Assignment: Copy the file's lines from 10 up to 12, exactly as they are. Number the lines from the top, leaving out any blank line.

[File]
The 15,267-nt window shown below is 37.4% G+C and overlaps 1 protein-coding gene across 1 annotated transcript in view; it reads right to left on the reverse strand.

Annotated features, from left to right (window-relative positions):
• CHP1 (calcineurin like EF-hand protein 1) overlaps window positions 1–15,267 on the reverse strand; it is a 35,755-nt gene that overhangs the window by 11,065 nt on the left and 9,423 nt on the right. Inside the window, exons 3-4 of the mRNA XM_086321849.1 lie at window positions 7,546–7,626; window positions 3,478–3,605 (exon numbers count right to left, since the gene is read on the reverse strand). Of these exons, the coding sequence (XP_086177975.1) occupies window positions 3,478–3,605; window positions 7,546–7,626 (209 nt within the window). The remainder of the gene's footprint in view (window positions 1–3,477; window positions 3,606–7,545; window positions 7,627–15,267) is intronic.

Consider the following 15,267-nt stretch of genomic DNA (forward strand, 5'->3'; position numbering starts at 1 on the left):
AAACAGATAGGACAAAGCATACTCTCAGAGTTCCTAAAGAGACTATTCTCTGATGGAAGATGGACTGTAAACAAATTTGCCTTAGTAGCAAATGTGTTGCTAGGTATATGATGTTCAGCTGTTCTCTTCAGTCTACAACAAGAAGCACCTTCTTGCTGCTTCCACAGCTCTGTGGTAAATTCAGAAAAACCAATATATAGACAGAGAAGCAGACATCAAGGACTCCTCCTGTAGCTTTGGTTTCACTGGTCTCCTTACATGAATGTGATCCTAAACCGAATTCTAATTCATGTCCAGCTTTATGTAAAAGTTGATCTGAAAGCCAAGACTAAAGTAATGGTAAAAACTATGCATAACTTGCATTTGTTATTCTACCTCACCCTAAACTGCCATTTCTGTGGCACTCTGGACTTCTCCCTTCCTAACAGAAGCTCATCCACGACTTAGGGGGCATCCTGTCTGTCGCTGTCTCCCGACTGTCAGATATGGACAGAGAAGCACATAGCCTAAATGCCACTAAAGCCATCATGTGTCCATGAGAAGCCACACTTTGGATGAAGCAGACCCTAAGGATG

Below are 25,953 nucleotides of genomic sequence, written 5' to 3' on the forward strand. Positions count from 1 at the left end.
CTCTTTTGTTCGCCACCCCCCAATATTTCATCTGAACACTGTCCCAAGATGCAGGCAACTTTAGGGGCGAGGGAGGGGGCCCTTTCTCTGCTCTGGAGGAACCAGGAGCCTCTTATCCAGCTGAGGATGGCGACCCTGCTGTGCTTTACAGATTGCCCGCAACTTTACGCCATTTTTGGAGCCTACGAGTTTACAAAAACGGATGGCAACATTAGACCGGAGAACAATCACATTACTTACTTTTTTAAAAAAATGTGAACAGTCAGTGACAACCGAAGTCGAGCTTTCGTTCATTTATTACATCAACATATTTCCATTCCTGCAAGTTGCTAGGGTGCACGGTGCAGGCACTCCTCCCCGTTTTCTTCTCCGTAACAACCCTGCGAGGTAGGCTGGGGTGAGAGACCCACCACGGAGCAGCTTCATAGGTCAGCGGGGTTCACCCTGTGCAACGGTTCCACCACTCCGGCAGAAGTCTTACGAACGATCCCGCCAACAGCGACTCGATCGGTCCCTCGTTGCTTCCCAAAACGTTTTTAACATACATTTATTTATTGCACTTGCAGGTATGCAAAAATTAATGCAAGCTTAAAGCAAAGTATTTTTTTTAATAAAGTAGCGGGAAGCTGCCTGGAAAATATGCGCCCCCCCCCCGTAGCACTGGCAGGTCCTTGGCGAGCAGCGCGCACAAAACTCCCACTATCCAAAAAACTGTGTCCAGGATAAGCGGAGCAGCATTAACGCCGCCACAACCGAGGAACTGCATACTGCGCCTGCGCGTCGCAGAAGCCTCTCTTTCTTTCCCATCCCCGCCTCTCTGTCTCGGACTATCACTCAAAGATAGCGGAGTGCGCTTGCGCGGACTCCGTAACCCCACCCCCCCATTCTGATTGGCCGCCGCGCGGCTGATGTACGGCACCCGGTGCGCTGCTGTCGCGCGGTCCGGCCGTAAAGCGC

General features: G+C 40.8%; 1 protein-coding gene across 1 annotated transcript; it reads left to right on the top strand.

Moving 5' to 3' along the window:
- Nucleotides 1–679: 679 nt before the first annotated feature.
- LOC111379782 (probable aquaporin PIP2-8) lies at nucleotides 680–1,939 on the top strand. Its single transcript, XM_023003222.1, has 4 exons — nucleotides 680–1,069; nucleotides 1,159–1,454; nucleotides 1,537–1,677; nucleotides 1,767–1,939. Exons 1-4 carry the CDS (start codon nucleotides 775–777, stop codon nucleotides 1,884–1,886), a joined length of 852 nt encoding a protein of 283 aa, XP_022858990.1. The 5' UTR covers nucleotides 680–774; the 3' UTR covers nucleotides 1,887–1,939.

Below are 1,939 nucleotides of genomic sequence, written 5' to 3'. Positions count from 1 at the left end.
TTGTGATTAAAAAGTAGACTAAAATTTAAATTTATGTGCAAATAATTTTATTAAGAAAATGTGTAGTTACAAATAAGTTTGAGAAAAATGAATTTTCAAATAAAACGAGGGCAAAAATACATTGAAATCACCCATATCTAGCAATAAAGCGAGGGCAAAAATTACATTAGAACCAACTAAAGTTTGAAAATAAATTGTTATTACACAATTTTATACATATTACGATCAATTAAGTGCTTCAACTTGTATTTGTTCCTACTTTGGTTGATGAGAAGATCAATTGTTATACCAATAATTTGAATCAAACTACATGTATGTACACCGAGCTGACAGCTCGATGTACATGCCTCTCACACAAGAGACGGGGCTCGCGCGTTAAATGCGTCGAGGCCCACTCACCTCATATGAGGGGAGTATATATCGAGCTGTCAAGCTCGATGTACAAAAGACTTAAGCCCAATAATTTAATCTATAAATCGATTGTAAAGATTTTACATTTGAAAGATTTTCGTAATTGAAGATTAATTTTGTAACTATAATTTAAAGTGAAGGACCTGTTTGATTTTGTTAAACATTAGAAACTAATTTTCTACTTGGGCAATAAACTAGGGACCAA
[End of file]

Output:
- Nucleotides 1–679: 679 nt before the first annotated feature.
- LOC111379782 (probable aquaporin PIP2-8) lies at nucleotides 680–1,939 on the top strand. Its single transcript, XM_023003222.1, has 4 exons — nucleotides 680–1,069; nucleotides 1,159–1,454; nucleotides 1,537–1,677; nucleotides 1,767–1,939. Exons 1-4 carry the CDS (start codon nucleotides 775–777, stop codon nucleotides 1,884–1,886), a joined length of 852 nt encoding a protein of 283 aa, XP_022858990.1. The 5' UTR covers nucleotides 680–774; the 3' UTR covers nucleotides 1,887–1,939.

Below are 1,939 nucleotides of genomic sequence, written 5' to 3'. Positions count from 1 at the left end.